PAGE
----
Resource Development Council

RDC Action Alert:
Urge the legislature to act now to reverse
North Slope production decline

Opportunities to testify were February 18 and 20, 2013

Alaskans will get their first opportunity in the Senate Resources Committee on Monday and Wednesday, February 18 and 20 to speak out on the importance of reversing Alaska’s plummeting oil production. Public testimony on Governor Sean Parnell’s oil production tax reform bill, SB 21, will begin at 6:00 pm on Monday and 5:15 pm Wednesday.

Throughput in TAPS is forecast to average 563,000 barrels per day in FY 2013 and is declining at a rate of 6-8 percent annually. The pipeline is Alaska’s economic lifeline since 92 percent of the State’s unrestricted general fund revenues are derived from oil production.

The decline is not because Alaska is running out of oil, it is in part due to Alaska no longer being competitive in attracting industry investment in production. High oil prices have expanded industry investment in production, but not here. Alaska has dropped behind North Dakota in production and is at risk of falling behind California.

Action Requested:
Please present brief testimony at your local Legislative Information Office urging the legislature to make policy changes this session to attract new investment and increase North Slope production. Your participation at one of the upcoming hearings is vital and it can make a difference. Express support for Governor Parnell’s efforts and his four guiding principles in oil production tax reform:

1. It must be fair to Alaskans;
2. It must encourage new production;
3. It must be simple, so that it restores balance to the system
4. It has to be durable for the long term.

For a list of Legislative Information Offices, visit:

To read the Governor’s bills (SB 21/HB 72) to reform oil production taxes, the fiscal notes and the Governor’s transmittal letter, visit:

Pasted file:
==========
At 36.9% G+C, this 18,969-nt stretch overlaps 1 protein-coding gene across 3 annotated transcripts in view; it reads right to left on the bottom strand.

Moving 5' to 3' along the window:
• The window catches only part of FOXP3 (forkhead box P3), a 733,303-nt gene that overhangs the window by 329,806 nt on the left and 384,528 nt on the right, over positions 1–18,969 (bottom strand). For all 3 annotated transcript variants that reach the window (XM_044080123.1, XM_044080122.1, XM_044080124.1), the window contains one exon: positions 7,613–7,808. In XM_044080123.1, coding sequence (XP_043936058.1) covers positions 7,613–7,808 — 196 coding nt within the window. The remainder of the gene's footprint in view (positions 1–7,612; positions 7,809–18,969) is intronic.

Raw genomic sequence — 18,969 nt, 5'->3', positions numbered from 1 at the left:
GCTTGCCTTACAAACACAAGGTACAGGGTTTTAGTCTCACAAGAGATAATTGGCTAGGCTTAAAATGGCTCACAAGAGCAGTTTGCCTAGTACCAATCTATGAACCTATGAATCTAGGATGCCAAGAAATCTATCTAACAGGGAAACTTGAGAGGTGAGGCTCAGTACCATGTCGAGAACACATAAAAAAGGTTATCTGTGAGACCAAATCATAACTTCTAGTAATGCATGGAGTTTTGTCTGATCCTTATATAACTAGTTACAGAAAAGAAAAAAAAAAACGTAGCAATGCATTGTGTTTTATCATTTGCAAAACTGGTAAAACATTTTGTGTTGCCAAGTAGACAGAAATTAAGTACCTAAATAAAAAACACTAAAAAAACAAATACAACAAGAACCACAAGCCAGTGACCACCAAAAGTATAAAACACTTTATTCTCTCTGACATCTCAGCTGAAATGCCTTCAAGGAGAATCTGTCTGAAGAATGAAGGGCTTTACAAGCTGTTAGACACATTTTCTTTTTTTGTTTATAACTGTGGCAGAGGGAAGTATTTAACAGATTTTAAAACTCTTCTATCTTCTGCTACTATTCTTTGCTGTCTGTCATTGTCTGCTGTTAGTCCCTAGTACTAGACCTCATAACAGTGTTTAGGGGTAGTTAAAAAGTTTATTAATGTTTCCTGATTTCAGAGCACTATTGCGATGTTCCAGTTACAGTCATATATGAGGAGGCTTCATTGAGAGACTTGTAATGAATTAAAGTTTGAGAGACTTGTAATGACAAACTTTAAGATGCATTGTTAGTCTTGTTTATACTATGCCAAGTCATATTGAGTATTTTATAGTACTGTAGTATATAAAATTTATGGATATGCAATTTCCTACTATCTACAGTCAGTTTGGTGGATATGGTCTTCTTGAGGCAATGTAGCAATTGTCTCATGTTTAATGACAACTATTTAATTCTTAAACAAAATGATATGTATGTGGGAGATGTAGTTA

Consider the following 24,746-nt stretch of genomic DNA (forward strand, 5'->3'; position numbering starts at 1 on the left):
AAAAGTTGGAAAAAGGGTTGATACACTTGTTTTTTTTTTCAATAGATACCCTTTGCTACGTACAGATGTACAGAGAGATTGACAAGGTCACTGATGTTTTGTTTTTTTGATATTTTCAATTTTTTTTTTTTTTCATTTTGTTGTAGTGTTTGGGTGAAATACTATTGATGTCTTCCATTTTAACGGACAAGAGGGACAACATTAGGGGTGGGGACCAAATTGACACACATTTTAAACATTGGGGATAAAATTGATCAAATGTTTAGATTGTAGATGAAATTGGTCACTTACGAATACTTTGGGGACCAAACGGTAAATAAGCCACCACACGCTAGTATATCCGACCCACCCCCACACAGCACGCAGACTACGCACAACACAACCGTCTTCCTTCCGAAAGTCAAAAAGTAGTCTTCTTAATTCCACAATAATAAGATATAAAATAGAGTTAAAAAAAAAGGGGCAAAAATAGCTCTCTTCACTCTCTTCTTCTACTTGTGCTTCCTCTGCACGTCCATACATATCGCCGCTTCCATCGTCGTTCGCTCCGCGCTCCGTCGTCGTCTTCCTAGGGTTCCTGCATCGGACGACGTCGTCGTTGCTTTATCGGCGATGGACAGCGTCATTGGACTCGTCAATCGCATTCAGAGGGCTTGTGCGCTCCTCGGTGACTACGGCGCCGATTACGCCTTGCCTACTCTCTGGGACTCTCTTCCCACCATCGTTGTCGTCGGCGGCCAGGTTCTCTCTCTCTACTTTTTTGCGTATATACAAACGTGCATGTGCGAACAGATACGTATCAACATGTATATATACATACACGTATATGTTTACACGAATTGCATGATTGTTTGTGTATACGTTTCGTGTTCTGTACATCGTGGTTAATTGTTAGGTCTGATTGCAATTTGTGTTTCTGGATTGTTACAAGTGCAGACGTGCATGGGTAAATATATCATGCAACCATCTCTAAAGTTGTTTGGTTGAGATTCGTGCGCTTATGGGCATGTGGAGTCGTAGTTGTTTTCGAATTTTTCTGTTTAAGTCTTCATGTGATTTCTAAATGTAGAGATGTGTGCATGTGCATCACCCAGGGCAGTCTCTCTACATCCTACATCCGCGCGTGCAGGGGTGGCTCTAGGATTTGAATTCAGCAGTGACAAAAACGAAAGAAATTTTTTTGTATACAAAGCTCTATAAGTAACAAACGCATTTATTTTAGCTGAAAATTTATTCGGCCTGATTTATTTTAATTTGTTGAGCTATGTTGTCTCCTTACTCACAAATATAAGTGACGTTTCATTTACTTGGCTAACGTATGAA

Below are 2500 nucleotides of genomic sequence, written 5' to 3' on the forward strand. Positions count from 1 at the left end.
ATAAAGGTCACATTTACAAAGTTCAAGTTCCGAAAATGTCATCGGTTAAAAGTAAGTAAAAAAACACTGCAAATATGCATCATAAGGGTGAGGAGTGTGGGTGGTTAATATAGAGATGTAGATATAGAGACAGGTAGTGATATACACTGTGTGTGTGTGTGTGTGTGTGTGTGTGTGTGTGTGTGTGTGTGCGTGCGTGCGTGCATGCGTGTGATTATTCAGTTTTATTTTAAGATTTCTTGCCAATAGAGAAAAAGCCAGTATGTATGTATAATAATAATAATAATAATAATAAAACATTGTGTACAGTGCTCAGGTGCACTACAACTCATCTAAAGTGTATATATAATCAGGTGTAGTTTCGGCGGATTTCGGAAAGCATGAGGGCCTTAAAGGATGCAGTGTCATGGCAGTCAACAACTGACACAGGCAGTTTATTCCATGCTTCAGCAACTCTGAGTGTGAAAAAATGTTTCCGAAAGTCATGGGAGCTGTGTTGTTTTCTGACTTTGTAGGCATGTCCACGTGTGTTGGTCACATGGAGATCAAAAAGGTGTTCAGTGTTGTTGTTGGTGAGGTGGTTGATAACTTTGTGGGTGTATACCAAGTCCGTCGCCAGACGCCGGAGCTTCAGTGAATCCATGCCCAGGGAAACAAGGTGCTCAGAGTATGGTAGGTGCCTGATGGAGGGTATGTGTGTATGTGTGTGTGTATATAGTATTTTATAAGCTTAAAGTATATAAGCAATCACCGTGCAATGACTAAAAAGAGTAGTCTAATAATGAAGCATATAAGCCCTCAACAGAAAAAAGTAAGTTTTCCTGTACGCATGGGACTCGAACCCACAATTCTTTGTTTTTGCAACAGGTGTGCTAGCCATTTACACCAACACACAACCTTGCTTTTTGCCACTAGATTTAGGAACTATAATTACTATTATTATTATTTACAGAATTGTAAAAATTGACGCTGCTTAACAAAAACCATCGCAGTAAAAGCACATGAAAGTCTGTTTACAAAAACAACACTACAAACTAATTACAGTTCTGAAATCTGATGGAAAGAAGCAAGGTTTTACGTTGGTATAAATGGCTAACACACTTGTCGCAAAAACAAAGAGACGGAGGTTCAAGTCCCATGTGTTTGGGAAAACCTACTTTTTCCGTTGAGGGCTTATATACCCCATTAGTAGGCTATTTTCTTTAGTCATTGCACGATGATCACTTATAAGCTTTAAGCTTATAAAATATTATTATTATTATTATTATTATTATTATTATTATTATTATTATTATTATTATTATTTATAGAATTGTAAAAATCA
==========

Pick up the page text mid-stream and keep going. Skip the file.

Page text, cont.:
Points to consider in your comments:
(Be brief, select only several points and it is best to personalize them)

  • The legislature must act this session to reform oil production taxes in order to attract new investment and increase production.
  • The forecast 10 years from now indicates that unless more oil comes online, Alaska’s production will be down to about 400,000 barrels per day.  Alaska projects need to be competitive with more profitable opportunities elsewhere.
  • The accelerating North Slope production decline is unacceptable and puts Alaska’s economy and jobs at risk. Production has fallen by more than 200,000 barrels a day since 2007 – a decline of 6-8 percent annually – and TAPS is operating at one-quarter of the volume it once carried.
  • Alaska is about to slip to the fourth largest oil producing state in America as California is on the verge of surpassing us. Alaska now supplies only 8 percent of domestic production, down from 25 percent in the 1980s.
  • Oil production reform legislation should adhere to the governor’s four guiding principles: it must be fair to Alaskans; it must encourage new production; it must be simple so that it restores balance to the system, and it has to be durable for the long term.
  • Alaska has the oil but policy makers hold the keys to new production. The State can keep current policy that limits investment or change it to something more compelling that attracts investments in production while securing a long-term future for Alaskans.
  • Alaskans will get the maximum benefit over the long term by increasing oil production versus short-term gains through high tax rates today.
  • With policy reforms that move the needle on major investments, Alaska would get a healthy oil and gas industry that could extend decades.
  • A healthy oil industry is a prerequisite to realizing Alaska’s goal for a gas line from the North Slope.
  • Alaska has the highest industry costs and tax rates in the nation. Corporate capital is limited, and only the most profitable projects in a company’s portfolio will get funded. Clearly, investors are taking their money where they get a greater return, and they are heavily investing in new production elsewhere. We need new policy that encourages long-term planning and investment in new production in Alaska.
  • New production will promote growth in the private sector economy, leading to more jobs and a more stable and long-term revenue stream for the State.
  • Please accomplish meaningful reform of oil production taxes to make Alaska a compelling place to invest. Doing so will prevent a steepening in the decline curve and put more oil in the pipeline, something virtually all Alaskans want.
Opportunities to testify were February 18 and 20, 2013

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